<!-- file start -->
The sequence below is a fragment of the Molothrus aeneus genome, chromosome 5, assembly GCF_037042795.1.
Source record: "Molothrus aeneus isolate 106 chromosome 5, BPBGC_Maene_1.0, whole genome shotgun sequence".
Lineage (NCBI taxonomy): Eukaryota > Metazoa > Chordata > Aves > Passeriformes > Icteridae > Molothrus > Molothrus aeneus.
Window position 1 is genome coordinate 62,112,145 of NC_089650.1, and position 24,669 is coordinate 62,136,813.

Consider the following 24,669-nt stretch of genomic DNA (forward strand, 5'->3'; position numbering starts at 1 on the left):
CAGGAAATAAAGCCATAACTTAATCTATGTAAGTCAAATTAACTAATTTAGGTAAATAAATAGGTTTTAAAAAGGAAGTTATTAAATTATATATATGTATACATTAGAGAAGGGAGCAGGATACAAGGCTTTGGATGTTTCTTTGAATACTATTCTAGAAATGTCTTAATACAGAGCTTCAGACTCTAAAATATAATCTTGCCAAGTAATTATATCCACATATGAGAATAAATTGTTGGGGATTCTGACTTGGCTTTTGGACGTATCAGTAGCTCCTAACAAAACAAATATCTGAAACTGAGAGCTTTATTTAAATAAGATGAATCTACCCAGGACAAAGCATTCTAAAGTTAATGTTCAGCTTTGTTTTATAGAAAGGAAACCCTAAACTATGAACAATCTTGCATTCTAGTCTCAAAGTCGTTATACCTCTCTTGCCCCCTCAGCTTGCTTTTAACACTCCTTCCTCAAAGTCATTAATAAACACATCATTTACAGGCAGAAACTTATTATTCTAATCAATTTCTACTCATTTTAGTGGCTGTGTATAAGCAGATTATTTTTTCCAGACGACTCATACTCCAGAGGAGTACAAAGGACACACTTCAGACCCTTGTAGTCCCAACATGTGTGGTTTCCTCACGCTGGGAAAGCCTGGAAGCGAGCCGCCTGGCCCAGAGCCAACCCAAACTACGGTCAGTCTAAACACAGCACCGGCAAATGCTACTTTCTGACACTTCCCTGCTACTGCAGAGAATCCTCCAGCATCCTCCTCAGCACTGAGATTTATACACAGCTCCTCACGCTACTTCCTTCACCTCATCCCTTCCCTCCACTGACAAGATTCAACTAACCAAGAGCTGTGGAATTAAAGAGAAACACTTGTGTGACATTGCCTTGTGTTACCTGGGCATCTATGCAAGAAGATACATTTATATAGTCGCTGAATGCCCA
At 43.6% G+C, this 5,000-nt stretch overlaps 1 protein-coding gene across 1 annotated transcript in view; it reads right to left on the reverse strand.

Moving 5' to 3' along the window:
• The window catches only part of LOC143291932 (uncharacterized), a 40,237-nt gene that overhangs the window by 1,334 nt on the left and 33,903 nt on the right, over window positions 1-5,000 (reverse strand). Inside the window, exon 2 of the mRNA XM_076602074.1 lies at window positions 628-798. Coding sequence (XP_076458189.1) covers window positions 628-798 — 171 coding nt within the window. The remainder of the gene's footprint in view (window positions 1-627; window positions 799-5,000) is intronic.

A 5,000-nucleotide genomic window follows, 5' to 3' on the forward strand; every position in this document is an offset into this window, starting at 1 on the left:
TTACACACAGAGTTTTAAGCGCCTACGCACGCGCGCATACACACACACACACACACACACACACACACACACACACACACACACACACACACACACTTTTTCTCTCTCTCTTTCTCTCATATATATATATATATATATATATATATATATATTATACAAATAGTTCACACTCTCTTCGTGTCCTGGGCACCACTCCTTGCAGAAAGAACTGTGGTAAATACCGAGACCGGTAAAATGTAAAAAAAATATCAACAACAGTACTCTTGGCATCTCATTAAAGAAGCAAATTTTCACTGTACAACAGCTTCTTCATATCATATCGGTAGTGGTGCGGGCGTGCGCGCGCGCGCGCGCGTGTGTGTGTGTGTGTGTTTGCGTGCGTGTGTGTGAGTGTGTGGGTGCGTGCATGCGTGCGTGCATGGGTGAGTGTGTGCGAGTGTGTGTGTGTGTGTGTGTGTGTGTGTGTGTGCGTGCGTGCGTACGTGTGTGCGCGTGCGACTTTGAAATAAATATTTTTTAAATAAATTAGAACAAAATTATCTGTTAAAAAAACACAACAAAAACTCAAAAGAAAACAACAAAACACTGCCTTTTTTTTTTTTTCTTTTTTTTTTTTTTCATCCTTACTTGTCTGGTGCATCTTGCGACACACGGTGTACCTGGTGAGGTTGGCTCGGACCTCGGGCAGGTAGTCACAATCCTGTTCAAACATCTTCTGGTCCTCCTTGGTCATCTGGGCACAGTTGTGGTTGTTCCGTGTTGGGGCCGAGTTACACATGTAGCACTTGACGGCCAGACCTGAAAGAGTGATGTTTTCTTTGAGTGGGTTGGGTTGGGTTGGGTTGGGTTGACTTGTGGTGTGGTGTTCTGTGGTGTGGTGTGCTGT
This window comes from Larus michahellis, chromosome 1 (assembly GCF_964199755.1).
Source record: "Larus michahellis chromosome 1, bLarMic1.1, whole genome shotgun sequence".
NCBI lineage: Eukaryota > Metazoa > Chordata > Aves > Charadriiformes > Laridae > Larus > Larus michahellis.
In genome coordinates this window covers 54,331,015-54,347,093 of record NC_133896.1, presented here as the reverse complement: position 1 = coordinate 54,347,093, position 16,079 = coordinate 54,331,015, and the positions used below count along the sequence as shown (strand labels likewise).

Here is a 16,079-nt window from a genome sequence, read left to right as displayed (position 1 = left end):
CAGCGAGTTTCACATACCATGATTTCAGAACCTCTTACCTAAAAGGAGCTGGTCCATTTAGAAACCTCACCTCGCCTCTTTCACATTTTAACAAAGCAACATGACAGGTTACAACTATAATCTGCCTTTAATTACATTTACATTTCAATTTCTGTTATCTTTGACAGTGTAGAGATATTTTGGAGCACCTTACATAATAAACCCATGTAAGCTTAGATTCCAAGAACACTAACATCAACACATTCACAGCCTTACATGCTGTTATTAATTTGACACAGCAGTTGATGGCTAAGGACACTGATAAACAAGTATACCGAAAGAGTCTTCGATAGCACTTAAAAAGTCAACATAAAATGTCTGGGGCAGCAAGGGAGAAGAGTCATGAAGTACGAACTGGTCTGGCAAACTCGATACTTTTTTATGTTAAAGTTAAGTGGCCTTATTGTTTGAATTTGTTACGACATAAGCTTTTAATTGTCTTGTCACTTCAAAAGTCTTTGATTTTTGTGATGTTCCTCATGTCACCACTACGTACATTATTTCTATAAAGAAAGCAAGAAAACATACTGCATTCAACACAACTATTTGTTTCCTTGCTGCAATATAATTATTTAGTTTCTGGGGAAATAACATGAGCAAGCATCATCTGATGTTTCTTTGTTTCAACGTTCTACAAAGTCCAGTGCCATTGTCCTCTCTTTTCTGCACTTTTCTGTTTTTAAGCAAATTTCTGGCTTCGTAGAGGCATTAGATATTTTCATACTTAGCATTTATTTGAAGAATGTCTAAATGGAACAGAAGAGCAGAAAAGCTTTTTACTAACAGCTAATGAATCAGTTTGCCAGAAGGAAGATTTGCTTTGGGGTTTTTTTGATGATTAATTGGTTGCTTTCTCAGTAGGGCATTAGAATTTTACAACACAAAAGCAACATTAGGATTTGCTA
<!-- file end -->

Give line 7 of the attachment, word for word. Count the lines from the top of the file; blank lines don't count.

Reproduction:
At 43.6% G+C, this 5,000-nt stretch overlaps 1 protein-coding gene across 1 annotated transcript in view; it reads right to left on the reverse strand.